Merge App Settings With Bicep
Introduction ARM templates follow the Desired State Configuration (DSC) pattern. This means that the ARM template describes what the desired Azure infrastructure should look like. When an ARM template is applied to an Azure environment, the differences between the template and the current state are calculated and applied. The end result is an environment that conforms to the ARM template. While this is true for many of the Azure resources, it may not always be true for properties of ARM resources.
Difference between Apply to each and For each actions
Microsoft Flow and Azure Logic Apps are based on the same platform and therefor very similar. There are, however, cases where they’re a little different. Take for example the Apply to each (Flow) action and the For each (Logic Apps) action. They’re very similar in that they execute the actions for each of the items in the array. There’s one caveat though and that is the default concurrency setting. Apply to each action
Intelligent chatbots for Microsoft Teams
We’re living in the decade of the rise of conversational platforms like chatbots. Gartner predicts that by 2022 over 70% of modern workers use conversational platforms on a daily basis. Chatbots are around for many years, even dating back to 1966, with fluctuating interest over time. The last few years we see a big increase of excitement for chatbots with artificial intelligence (AI) becoming mainstream. The use of AI enables chatbots to better understand natural language and be able to more intelligently respond to users.
Custom profile images in Edge
Ever since Microsoft announced the next version of Edge will be based on Chromium and provided the Edge Insider program I’ve been happily running the Dev channel of Edge. If you haven’t tried yet, you should. It’s that good. One of the benefits of the Chromium based Edge is that it brings profiles to Edge. Profiles are great, because they allow you to have separate profiles for different purposes, e.g. a work profile and a personal profile.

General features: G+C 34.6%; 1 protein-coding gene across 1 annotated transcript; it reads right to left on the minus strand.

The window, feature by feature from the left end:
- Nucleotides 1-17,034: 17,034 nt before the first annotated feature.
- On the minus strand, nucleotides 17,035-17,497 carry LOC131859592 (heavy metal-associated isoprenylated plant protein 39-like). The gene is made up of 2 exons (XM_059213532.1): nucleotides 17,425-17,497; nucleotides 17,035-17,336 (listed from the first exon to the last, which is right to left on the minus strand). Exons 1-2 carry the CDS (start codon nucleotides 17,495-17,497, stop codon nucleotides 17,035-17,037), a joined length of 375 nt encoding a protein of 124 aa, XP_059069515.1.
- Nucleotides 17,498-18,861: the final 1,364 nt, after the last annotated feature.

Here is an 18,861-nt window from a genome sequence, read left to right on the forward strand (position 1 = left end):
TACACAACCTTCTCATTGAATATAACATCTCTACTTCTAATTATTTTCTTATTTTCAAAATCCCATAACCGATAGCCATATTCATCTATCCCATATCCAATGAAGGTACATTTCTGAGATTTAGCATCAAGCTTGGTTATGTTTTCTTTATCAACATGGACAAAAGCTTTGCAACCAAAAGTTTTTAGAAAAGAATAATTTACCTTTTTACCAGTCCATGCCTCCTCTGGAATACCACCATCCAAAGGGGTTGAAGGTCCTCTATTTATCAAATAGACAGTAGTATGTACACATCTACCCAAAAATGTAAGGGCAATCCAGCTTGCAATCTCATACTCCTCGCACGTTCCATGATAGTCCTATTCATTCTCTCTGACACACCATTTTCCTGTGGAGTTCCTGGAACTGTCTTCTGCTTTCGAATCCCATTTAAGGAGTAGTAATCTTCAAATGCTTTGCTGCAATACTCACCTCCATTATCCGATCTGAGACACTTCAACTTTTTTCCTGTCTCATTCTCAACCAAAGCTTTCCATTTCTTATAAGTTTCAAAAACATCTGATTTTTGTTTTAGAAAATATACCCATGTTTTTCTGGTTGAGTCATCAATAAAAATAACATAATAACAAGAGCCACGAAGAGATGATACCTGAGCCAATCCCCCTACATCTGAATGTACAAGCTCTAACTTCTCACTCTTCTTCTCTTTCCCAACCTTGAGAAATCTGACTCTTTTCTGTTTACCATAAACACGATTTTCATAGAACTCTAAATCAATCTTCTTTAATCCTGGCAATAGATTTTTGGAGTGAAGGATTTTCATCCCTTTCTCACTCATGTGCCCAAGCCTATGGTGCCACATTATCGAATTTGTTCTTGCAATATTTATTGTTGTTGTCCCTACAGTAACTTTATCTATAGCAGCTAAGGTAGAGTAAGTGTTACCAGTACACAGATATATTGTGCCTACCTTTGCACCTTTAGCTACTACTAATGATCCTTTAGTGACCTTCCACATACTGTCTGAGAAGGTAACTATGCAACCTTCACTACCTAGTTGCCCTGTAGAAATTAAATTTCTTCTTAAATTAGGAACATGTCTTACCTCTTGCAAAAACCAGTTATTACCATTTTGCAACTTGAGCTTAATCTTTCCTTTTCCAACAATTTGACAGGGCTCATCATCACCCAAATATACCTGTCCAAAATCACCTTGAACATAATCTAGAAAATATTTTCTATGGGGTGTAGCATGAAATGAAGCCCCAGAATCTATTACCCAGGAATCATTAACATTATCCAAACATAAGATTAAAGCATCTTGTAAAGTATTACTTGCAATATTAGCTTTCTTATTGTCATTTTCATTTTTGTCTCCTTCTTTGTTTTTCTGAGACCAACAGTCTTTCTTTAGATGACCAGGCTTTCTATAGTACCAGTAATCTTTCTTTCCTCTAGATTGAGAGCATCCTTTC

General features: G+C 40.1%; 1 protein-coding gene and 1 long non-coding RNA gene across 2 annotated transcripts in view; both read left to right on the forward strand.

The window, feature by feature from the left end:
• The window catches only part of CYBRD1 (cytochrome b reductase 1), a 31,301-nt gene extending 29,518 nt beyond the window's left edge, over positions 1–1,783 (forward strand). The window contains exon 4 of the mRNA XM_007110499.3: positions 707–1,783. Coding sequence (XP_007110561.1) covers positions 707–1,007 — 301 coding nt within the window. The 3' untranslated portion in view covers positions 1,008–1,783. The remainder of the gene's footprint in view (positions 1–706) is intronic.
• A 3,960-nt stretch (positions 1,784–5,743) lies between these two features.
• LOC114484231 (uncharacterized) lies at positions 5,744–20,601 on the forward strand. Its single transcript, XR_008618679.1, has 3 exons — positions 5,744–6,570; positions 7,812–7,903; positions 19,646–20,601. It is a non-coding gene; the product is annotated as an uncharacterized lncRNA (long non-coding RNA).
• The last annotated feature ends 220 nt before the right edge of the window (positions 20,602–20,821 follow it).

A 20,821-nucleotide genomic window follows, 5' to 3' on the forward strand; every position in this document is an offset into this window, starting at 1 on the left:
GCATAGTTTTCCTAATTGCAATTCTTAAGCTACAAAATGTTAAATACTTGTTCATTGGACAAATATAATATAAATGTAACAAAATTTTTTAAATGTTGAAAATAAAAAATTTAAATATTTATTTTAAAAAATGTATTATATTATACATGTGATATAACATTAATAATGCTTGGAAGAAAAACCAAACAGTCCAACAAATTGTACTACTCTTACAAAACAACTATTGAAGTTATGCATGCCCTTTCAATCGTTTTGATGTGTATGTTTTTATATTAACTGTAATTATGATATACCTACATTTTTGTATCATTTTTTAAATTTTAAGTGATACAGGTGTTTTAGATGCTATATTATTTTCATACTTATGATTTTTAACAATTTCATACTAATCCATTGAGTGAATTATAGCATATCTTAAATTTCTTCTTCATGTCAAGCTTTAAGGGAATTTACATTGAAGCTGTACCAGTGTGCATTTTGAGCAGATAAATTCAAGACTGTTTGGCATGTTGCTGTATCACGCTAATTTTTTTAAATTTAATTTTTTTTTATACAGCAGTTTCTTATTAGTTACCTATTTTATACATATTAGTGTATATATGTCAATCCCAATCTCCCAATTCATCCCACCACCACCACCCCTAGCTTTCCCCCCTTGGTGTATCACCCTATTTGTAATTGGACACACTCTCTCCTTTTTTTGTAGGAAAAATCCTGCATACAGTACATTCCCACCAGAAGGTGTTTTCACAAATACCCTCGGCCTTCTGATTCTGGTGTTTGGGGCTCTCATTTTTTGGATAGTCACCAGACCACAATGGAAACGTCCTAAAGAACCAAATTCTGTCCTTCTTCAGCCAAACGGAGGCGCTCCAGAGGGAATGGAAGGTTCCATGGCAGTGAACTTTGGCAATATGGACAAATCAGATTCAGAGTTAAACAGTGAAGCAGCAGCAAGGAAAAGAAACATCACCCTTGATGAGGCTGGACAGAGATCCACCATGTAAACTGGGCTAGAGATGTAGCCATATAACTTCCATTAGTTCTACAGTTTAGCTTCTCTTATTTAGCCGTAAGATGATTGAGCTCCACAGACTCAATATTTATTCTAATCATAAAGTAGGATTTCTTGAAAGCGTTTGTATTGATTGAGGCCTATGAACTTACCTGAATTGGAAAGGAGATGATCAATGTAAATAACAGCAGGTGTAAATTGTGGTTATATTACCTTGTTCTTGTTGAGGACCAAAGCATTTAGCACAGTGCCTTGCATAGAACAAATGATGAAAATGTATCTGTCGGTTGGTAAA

Connect to Azure AD secured SignalR Hub from your SPFx code
SignalR is a great technology to provide users with real-time UI updates of events happening in the back-end. It’s a perfect match with SPFX to build some amazing web parts for SharePoint. With the recent release of ASPNET SignalR Core (now incorporated in the ASP.NET Core GitHub project) SignalR is easier to use than before. So you’ve gone and created a web part that connects to a SignalR hub and the experience makes a real impact for your users.
Logic Apps improvement suggestions
I must say that Logic Apps has come a long way in its brief lifetime. It’s surprisingly easy to get up and go with Logic Apps and the number of available connectors is crazy. However there are still a couple of things that could be improved to make it friendlier for the more serious applications. Here’s my list. The last few weeks I had the chance to spend a lot of time with Azure Logic Apps.
Move your development VM to Azure
During my day job I regularly had to use virtual machines to do my work on. It just simply isn’t convenient to run BizTalk Server or SharePoint on you laptop. I’ve used many types and brands of virtualisation software like Virtual PC, Virtual Server and VMWare. More recently I started using Hyper-V, which, because baked into Windows 8, sounds like a very natural thing to do. Unfortunately, whatever software I used, the performance I get just doesn’t provide a good user experience.
Preparing for 70-485: Advanced Metro style App Development using C#
A few weeks ago I posted learning material for preparing for exam 70-484. In the meanwhile I also took the 70-485: Advanced Metro style App Development using C# exam and used the information below for my preparation. As the exam was still in beta I don’t know yet whether I passed the exam, but I doubt it. You really need to make sure you’ve got hands-on experience with each of the topics.
Preparing for 70-484: Essentials of Developing Windows Metro style Apps using C#
Last week I took the 70-484: Essentials of Developing Windows Metro style Apps using C# exam. In preparation for the exam I used the resources below. Hopefully they can help you too preparing for the exam. Design Metro style Apps (19%) Design the UI layout and structure. http://msdn.microsoft.com/en-us/library/ms750613.aspx http://msdn.microsoft.com/en-us/library/system.windows.style.aspx Design for separation of concerns (SOC). http://channel9.msdn.com/Events/TechDays/TechDays-2012-Belgium/282 Apply the MVVM pattern to your app design. http://dotnetspeak.com/index.php/2012/07/working-with-gridview-control-in-winrt-app/ http://msdn.microsoft.com/library/windows/apps/BR209833 Design and implement Process Lifetime Management (PLM).
Lightswitch: custom ribbon button
Two weeks ago, on July 26th, Visual Studio Lightswitch 2011 was released. I ‘d seen a couple of videos what you can do with Lightswitch so I though I’d put it to the test by developing a replacement for a tool I use at one of my clients. Lightswitch is really easy to use and I believe I can actually teach my wife to create data-centric application using it. Until you reach the limits though, because than it becomes more difficult really fast.
Windows Phone 7 Mango features
A lot has been said and written about Windows Phone 7 Mango. The eagerly awaited update to Microsoft’s new Windows Phone platform is said to sport 500 new features, bringing it up to par with its competition. While 500 features sound a lot, it may well be achieved if you count every little detail. Many of the bigger features can be found all over the web, especially in the much detailed Engadget in-depth preview.